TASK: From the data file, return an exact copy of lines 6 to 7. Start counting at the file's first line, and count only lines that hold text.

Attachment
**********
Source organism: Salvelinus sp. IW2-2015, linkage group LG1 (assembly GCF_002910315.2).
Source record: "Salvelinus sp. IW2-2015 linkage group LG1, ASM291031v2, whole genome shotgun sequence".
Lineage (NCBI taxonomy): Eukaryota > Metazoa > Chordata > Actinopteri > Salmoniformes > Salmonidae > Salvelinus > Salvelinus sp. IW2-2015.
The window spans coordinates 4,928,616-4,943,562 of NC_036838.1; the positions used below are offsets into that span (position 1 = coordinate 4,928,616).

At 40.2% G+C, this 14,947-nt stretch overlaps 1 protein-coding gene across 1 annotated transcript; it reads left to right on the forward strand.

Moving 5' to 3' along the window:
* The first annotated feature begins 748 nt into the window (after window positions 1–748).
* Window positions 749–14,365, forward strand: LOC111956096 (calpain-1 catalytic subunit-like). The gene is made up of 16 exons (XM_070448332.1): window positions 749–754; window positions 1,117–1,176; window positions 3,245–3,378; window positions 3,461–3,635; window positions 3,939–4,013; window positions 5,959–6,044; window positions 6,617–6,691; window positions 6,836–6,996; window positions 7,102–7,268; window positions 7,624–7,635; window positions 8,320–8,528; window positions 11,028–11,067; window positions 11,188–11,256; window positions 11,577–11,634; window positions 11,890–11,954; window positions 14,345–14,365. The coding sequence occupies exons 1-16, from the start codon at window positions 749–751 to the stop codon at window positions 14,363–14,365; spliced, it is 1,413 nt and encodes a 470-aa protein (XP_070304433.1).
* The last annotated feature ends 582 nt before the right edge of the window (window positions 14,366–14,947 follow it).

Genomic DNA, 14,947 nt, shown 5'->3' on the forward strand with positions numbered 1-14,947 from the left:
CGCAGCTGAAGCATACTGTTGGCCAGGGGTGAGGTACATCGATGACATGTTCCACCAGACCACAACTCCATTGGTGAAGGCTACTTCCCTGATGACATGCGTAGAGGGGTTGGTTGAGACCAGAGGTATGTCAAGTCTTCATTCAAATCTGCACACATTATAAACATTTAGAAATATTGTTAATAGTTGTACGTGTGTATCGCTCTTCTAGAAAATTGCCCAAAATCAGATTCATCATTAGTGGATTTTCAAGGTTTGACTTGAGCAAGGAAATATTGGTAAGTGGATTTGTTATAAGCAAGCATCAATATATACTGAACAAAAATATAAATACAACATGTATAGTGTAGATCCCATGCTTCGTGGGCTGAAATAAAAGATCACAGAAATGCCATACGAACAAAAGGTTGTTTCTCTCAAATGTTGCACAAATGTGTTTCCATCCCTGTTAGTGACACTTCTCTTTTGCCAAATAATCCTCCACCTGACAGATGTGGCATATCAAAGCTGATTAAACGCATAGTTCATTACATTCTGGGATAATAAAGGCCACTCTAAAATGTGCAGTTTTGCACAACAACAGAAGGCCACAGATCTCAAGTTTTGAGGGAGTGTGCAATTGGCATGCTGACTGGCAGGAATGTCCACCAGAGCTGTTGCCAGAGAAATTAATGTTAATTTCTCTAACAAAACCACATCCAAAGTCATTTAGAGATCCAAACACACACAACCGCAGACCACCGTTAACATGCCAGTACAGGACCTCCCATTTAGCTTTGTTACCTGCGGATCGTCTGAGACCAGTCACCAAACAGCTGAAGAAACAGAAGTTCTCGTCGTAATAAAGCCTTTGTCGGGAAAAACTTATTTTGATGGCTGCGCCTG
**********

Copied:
Moving 5' to 3' along the window:
* The first annotated feature begins 748 nt into the window (after window positions 1–748).